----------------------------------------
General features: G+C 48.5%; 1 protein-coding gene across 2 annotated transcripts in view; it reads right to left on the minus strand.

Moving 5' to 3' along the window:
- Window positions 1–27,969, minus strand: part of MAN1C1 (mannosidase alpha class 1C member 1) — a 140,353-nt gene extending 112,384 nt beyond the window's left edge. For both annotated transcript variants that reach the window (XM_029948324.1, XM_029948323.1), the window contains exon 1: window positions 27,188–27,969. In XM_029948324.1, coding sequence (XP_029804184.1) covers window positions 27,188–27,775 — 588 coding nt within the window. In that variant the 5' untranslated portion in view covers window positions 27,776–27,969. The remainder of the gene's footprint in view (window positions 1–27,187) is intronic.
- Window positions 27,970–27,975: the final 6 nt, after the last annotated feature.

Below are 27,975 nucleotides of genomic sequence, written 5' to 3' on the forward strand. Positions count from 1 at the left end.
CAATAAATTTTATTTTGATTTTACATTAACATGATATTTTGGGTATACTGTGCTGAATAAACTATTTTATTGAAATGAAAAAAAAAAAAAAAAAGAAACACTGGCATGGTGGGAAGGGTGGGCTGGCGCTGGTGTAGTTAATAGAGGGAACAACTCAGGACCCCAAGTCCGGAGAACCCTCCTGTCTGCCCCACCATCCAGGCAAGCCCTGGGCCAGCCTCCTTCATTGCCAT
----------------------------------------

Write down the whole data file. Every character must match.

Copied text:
General features: G+C 48.5%; 1 protein-coding gene across 2 annotated transcripts in view; it reads right to left on the minus strand.

Moving 5' to 3' along the window:
- Window positions 1–27,969, minus strand: part of MAN1C1 (mannosidase alpha class 1C member 1) — a 140,353-nt gene extending 112,384 nt beyond the window's left edge. For both annotated transcript variants that reach the window (XM_029948324.1, XM_029948323.1), the window contains exon 1: window positions 27,188–27,969. In XM_029948324.1, coding sequence (XP_029804184.1) covers window positions 27,188–27,775 — 588 coding nt within the window. In that variant the 5' untranslated portion in view covers window positions 27,776–27,969. The remainder of the gene's footprint in view (window positions 1–27,187) is intronic.
- Window positions 27,970–27,975: the final 6 nt, after the last annotated feature.

Below are 27,975 nucleotides of genomic sequence, written 5' to 3' on the forward strand. Positions count from 1 at the left end.
CAATAAATTTTATTTTGATTTTACATTAACATGATATTTTGGGTATACTGTGCTGAATAAACTATTTTATTGAAATGAAAAAAAAAAAAAAAAAGAAACACTGGCATGGTGGGAAGGGTGGGCTGGCGCTGGTGTAGTTAATAGAGGGAACAACTCAGGACCCCAAGTCCGGAGAACCCTCCTGTCTGCCCCACCATCCAGGCAAGCCCTGGGCCAGCCTCCTTCATTGCCAT